The Florida Department of Law Enforcement’s troubled five-year-old automatic fingerprint identification system (AFIS) has cost far more to maintain than it did to design and build because of technical problems. It is now so unstable that it is causing delays during investigations and arrests across the state.
A former engineer for Motorola, the company that built the system, has come forward and claimed the company delivered a product riddled with problems. His claims are documented in internal Motorola reports that he said were never shared with the FDLE.
Documents reviewed by the Florida Center for Investigative Reporting detail a series of costly maintenance requests and upgrades needed to keep the fingerprint system functioning properly. The documents also include internal Motorola reports recording accuracy issues with the fingerprint system. If true, in addition to delaying investigations, these problems could mean suspects weren’t identified during system searches, and criminal cases using some fingerprint evidence could be called into question.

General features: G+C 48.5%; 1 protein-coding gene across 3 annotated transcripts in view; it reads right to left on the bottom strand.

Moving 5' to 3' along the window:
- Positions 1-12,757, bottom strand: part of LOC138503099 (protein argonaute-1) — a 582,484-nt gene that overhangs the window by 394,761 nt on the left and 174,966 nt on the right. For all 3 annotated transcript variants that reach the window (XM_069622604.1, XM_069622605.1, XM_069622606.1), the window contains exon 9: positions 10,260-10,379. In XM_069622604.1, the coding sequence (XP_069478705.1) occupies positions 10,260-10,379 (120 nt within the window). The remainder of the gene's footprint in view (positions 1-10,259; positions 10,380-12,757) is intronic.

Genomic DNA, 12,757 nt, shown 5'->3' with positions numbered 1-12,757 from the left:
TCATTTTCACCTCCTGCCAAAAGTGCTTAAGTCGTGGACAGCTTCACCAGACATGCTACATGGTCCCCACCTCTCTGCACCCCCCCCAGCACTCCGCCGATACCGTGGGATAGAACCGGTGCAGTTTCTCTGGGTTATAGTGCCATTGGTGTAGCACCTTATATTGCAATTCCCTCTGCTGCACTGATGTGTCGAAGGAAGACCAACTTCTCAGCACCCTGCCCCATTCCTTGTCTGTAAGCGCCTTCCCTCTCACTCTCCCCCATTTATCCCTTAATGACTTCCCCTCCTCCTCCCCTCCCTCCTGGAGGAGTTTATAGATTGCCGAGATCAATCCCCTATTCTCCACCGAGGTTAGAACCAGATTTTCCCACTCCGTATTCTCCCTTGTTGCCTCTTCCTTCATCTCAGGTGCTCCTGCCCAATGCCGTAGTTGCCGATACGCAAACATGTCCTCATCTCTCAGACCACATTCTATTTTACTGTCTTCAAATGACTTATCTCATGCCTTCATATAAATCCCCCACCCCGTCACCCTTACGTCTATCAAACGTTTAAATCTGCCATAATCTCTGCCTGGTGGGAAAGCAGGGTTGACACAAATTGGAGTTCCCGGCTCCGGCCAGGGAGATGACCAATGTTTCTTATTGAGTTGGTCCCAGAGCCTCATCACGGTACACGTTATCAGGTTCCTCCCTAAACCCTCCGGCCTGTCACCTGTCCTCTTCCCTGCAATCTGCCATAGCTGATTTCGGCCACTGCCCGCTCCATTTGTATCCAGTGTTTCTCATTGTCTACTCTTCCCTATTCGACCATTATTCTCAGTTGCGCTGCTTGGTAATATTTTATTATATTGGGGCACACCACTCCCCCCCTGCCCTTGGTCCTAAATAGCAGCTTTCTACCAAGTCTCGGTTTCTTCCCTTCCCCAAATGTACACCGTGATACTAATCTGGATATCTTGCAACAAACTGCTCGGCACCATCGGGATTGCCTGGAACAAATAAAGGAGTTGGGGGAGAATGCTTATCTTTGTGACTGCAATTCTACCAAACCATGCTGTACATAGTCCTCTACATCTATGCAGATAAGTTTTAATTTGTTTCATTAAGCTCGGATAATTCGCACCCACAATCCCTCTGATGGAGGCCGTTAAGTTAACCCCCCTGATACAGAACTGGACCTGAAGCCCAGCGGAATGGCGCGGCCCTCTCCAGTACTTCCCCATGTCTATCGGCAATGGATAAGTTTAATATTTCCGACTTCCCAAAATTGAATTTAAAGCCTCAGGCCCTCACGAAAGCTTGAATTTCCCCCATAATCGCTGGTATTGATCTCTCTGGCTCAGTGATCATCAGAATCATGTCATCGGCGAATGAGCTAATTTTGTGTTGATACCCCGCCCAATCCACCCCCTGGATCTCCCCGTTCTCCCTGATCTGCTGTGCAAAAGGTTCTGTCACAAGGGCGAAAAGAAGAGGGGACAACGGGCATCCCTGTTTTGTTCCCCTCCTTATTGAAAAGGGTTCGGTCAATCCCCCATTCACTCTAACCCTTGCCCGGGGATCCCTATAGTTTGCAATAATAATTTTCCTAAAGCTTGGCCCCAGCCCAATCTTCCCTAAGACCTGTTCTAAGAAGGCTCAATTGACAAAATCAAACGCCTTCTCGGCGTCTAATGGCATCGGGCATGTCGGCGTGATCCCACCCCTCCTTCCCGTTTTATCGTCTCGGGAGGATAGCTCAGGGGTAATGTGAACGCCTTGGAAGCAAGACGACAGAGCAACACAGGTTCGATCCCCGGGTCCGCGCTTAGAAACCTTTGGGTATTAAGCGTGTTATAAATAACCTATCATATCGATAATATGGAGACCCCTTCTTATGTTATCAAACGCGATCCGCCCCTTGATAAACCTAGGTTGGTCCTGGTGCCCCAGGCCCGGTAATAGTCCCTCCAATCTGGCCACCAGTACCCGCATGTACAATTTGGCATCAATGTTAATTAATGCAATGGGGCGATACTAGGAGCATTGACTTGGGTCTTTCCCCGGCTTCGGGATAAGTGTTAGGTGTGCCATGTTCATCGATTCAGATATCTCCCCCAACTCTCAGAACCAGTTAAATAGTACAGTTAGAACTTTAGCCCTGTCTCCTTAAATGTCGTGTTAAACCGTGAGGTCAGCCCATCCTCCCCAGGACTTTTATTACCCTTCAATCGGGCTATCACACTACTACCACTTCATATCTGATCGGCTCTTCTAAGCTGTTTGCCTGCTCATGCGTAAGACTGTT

FDLE contracted Motorola in 2007 to build the $7.4 million system. The contract was sole source, meaning no other companies bid on it. Almost immediately after its completion in June 2009, officials asked the Florida Legislature for money to address maintenance and technical support issues….